Brave New World Questions and Answers
by Aldous Huxley

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How is the idea of redemption reflected in the Brave New World by its characters, especially John and his death?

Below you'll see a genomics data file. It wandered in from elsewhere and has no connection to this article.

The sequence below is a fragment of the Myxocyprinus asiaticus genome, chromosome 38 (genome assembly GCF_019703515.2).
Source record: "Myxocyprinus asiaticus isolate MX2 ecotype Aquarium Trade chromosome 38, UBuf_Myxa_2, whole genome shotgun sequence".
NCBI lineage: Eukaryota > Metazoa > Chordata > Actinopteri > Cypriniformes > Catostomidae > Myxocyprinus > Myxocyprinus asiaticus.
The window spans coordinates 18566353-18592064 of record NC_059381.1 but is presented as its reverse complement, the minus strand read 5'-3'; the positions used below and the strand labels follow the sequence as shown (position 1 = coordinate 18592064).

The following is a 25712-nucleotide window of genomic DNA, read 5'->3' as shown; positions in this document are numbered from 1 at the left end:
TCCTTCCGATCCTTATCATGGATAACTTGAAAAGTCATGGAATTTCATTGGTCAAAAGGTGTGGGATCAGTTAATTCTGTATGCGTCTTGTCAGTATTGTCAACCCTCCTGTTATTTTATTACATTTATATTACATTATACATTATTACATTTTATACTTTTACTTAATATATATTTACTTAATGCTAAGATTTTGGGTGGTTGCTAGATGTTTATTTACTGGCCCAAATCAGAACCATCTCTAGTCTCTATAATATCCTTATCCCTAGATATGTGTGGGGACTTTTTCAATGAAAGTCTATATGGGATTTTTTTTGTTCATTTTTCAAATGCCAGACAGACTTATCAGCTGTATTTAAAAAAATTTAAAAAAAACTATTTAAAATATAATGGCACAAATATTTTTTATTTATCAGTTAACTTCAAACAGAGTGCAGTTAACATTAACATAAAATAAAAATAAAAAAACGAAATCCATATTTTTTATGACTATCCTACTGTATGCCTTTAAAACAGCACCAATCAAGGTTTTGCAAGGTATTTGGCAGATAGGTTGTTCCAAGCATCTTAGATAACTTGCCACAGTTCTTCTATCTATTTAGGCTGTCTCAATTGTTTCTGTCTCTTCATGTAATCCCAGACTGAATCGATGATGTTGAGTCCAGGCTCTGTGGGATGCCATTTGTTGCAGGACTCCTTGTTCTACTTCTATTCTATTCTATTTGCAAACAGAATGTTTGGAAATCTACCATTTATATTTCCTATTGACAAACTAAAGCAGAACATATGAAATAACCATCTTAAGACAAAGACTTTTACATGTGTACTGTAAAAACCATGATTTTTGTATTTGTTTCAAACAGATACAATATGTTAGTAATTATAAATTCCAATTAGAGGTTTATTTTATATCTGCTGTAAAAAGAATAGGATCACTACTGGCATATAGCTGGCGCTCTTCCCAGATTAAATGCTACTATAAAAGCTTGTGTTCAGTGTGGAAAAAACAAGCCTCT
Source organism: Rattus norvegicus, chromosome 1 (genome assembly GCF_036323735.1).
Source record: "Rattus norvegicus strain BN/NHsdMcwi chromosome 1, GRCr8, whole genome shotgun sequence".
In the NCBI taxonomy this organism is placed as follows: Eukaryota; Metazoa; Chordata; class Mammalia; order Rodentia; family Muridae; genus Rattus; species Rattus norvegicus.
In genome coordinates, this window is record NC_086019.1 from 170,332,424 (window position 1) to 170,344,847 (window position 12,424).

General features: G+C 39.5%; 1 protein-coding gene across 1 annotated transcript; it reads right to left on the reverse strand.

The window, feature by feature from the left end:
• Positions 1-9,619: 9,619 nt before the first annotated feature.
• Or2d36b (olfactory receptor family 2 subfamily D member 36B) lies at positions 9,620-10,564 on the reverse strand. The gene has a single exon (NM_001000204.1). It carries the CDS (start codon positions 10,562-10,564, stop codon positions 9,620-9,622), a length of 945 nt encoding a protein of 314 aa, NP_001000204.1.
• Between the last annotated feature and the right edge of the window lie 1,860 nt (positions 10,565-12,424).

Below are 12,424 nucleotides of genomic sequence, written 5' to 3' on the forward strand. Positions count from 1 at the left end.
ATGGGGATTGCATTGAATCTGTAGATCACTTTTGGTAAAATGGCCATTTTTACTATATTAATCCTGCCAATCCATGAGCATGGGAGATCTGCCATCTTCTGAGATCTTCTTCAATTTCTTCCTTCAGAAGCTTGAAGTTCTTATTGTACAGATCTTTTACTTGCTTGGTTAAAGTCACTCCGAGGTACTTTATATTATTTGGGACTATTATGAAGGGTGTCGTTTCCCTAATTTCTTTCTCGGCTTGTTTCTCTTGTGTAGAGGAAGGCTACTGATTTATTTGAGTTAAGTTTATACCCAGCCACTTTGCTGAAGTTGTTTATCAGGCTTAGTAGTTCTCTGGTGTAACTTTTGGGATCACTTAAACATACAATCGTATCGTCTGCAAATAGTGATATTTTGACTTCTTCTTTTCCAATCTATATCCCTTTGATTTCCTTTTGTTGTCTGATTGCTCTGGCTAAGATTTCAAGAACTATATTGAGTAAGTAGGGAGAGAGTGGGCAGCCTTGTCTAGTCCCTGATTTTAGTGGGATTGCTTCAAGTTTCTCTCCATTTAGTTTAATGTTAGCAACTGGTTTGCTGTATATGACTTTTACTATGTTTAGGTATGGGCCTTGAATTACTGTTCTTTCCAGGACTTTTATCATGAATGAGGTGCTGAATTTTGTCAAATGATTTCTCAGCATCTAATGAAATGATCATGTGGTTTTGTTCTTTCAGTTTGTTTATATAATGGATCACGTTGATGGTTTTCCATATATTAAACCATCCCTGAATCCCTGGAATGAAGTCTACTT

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To a great extent, the major characters represent in Brave New World different degrees of the force of redemption.  Lenina, Helmholtz, Bernard, and John each represent a form of redemption because they represent anomalies to the World State's vision of supposed perfection.  They represent a form of human dissatisfaction in a world that is becoming more dehumanized.  Their lack of willingness to fully accept the conditions of the world around them help to make them unhappy.  Yet, their unhappiness is a form of redemption because it embodies a form of dissent and defiance.  This might not be as pronounced in Lenina and Helmholtz, but it is present.  Lenina's unwillingness to simply conform helps her to embrace a status of a rebel in how she uses sex as well as how she covets men like Bernard and John.  Helmholtz's support of John when he is in trouble as well as his affinity for Shakespeare are acts of rebellion.  In both instances, redemption is evident because both characters display tendencies of which the World State would not approve.  Hope is evident in their own frustration because it is a reminder of the imperfect condition that humans represent in an increasingly atomized and technocratic world.  Bernard's own malaise and unwillingness to simply accept Soma and the conditions that surround him as a part of his being help to provide an initial condition of redemption.  Bernard is incapable of embracing the world as it is.  He is fundamentally unsatisfied with the world in which he lives.  While he cannot be a full force of redemption, he can be seen as redemptive because his consciousness is not one shared by the World State.


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